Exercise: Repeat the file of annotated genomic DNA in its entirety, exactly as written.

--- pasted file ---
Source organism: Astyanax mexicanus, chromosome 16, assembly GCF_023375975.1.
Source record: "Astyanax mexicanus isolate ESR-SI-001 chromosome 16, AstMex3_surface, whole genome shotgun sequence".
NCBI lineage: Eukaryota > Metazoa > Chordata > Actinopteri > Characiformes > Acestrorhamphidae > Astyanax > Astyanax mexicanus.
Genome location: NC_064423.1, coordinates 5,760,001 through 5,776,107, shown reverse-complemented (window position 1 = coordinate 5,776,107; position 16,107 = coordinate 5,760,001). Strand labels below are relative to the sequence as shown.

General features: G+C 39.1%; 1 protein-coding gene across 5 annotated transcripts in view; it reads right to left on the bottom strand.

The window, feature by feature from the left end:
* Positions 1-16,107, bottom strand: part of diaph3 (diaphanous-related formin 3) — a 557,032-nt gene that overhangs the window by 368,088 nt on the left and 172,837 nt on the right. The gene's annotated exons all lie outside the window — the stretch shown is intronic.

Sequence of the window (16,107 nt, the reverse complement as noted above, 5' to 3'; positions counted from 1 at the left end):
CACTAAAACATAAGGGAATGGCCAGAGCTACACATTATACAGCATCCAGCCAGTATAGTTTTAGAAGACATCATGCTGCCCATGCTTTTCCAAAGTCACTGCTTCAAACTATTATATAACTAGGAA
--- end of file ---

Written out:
Source organism: Astyanax mexicanus, chromosome 16, assembly GCF_023375975.1.
Source record: "Astyanax mexicanus isolate ESR-SI-001 chromosome 16, AstMex3_surface, whole genome shotgun sequence".
NCBI lineage: Eukaryota > Metazoa > Chordata > Actinopteri > Characiformes > Acestrorhamphidae > Astyanax > Astyanax mexicanus.
Genome location: NC_064423.1, coordinates 5,760,001 through 5,776,107, shown reverse-complemented (window position 1 = coordinate 5,776,107; position 16,107 = coordinate 5,760,001). Strand labels below are relative to the sequence as shown.

General features: G+C 39.1%; 1 protein-coding gene across 5 annotated transcripts in view; it reads right to left on the bottom strand.

The window, feature by feature from the left end:
* Positions 1-16,107, bottom strand: part of diaph3 (diaphanous-related formin 3) — a 557,032-nt gene that overhangs the window by 368,088 nt on the left and 172,837 nt on the right. The gene's annotated exons all lie outside the window — the stretch shown is intronic.

Sequence of the window (16,107 nt, the reverse complement as noted above, 5' to 3'; positions counted from 1 at the left end):
CACTAAAACATAAGGGAATGGCCAGAGCTACACATTATACAGCATCCAGCCAGTATAGTTTTAGAAGACATCATGCTGCCCATGCTTTTCCAAAGTCACTGCTTCAAACTATTATATAACTAGGAA